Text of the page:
When creating their website, most companies pay a large amount of attention to website design and content. But it’s the things you can’t see, such as how pages are structured and how Google measures your website quality, that often have the most significant impact on your website’s effectiveness.
In last month’s Remain Relevant By Embracing Change article, I wrote about how the internet has changed how customers find and interact with you. Your website is the center of this.
Website and web page structure plays a significant role in how and if your website appears in Google search results. The Google Page Experience update coming in May makes page load performance and the user experience on the web page much more critical.
The Google Page Experience May Update
With this update, Google is putting more weight on the user experience on your website. While page load speed has been a ranking criterion for some time, Google breaks these down into three Core Web Vitals.
We don’t need to go deep into the details, but here’s a summary of the Core Web Vitals:
- Largest Contentful Paint measures the time it takes for the visitor to perceives the main content has loaded.
- First Input Delay measures how quickly the visitor can interact with a page.
- Cumulative Layout Shift measures visual stability, or how many elements move around as the page loads.
Have you ever been on a clickbait web page and had an ad suddenly appear under your cursor right when you were about to click the “Next” button? That is a layout shift.
Is Your Website Ready?
My two go-to tools for testing website performance is GTmetrix and Google’s web.dev tool. Enter your website address into the tools, and they will analyze the performance of your website. Both of these tools will give you some high-level scores. They also provide technical details and improvement tips suitable for a web developer to understand and implement.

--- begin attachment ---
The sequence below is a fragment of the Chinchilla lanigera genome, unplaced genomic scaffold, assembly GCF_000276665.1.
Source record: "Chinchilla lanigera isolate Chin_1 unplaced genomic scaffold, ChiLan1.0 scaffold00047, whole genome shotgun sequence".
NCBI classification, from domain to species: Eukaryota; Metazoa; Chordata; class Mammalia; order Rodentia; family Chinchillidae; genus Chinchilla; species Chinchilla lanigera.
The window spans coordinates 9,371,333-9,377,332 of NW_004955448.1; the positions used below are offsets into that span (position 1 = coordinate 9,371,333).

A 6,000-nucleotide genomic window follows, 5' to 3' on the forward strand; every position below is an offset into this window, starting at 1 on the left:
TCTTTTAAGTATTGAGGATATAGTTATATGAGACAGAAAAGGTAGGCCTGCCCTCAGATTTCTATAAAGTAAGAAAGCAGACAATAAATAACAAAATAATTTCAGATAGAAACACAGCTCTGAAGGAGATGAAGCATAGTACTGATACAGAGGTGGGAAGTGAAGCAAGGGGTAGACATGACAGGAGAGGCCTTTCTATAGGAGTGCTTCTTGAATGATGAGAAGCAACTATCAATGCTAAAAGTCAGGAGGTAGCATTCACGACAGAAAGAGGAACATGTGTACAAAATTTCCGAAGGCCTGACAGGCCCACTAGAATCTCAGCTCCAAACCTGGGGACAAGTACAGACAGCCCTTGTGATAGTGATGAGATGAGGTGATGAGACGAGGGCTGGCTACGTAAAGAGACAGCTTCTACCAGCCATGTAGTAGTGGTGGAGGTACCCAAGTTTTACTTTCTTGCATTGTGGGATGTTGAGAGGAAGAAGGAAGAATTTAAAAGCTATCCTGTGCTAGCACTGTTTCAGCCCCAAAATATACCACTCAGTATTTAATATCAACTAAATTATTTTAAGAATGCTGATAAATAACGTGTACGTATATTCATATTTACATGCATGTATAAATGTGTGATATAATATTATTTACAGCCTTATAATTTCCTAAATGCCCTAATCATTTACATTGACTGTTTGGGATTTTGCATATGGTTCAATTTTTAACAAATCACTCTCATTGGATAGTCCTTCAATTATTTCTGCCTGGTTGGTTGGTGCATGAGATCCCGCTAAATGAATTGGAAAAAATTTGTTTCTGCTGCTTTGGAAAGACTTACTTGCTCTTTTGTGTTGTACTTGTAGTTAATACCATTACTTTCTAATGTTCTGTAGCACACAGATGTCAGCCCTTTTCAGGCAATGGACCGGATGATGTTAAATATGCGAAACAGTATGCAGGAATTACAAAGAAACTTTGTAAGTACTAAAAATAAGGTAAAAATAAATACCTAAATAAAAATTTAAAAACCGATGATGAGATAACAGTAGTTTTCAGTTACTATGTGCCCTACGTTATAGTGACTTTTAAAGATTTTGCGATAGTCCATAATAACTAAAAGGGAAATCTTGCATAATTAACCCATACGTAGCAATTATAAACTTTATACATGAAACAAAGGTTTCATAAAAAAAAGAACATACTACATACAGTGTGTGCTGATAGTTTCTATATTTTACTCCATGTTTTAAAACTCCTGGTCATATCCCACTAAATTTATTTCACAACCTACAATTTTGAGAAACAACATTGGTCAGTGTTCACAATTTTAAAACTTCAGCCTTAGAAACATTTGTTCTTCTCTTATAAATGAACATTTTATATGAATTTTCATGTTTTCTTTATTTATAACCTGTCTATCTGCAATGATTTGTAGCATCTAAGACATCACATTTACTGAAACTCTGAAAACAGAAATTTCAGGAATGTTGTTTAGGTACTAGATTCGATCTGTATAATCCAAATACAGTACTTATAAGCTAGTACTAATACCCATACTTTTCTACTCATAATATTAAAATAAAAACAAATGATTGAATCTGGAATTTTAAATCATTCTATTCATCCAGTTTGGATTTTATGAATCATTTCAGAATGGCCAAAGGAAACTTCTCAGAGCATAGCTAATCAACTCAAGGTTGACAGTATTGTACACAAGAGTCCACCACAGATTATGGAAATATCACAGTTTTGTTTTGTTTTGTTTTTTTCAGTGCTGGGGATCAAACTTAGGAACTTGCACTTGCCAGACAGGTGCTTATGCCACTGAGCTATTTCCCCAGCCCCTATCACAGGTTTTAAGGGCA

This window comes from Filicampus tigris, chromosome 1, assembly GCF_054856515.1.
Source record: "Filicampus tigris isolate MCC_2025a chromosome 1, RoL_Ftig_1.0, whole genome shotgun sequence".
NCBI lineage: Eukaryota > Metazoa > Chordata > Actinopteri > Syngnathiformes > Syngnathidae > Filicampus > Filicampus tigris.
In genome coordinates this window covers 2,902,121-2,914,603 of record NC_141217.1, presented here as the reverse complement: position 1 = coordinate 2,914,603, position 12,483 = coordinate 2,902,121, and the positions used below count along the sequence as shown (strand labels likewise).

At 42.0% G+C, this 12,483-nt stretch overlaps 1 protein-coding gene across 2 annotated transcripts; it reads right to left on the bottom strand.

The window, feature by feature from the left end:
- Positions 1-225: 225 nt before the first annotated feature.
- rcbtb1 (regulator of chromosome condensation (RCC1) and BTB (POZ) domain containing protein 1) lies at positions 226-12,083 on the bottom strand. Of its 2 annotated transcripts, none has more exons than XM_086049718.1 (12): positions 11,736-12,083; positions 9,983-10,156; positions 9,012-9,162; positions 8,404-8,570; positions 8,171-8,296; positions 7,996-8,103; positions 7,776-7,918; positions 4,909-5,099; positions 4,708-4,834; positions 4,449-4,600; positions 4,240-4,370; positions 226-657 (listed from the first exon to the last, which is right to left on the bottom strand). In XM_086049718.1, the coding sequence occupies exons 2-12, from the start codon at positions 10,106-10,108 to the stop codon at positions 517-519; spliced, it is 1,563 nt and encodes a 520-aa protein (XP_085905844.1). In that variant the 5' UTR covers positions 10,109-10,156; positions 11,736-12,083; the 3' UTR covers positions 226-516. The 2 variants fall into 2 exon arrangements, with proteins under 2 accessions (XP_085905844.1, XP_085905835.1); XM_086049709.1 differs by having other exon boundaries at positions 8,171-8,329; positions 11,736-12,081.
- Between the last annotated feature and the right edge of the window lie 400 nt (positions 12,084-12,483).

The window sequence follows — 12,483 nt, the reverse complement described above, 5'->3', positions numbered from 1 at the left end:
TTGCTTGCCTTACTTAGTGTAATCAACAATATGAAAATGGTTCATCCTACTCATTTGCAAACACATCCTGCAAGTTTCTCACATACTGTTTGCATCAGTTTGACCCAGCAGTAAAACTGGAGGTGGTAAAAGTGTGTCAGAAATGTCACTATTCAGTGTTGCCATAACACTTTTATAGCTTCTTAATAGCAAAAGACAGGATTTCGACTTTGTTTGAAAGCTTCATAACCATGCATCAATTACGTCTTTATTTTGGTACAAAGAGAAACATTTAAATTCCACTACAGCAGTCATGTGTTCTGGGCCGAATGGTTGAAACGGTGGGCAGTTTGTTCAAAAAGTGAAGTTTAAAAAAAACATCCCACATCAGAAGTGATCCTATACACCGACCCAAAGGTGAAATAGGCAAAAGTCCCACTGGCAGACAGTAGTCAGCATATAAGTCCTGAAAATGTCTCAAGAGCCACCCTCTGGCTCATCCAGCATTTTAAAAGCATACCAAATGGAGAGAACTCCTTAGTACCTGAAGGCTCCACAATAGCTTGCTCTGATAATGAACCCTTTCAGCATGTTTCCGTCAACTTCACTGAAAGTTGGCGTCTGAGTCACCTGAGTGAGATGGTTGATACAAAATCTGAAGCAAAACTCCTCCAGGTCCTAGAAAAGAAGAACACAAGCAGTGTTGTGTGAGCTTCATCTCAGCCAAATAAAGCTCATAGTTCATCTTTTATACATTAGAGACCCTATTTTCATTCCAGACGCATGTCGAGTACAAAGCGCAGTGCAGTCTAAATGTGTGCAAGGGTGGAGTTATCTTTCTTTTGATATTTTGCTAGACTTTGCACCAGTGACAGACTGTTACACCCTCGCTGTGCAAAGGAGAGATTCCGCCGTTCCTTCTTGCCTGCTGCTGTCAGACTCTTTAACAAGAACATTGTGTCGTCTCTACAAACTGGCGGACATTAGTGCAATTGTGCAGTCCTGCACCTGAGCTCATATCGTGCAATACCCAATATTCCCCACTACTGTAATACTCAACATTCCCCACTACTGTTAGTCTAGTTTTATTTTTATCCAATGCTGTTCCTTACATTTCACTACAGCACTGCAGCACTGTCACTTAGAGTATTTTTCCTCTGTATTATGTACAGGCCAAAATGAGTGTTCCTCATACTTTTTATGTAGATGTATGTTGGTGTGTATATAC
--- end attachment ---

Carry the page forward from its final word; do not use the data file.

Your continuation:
GTmetrix provides an easy-to-understand overall grade and some additional performance metrics.
Google’s web.dev tool is not as generous as GTmetrix when it comes to performance. It can sometimes be brutal. It is not uncommon to see performance scores below 20. But a good performing website may see something like this:
How Important Is This To You?
How important this is to you depends on two things:
- Whether traffic from Google and Bing search and digital advertising is important
- Your competitors
If your new customers often find you searching on terms like “digital printing,” you need to pay attention to Google’s Page Experience update. It is essential for both organic search traffic as well as search engine advertising. Google Ads uses a page Quality Score metric to determine the cost for your pay-per-click ads, the location of the ads, and whether they show the ads at all.
It is not as crucial if you are a sales-driven company that doesn’t rely on traffic from Google. But you should still pay attention to your website visitor experience as all potential customers will visit your website.
A web developer or technical SEO specialist can evaluate your website and may be able to make significant, even huge, performance improvements quickly. Or feel free to reach out to me.. I’m happy to help the Print Media Centr community and can discuss your situation and provide guidance.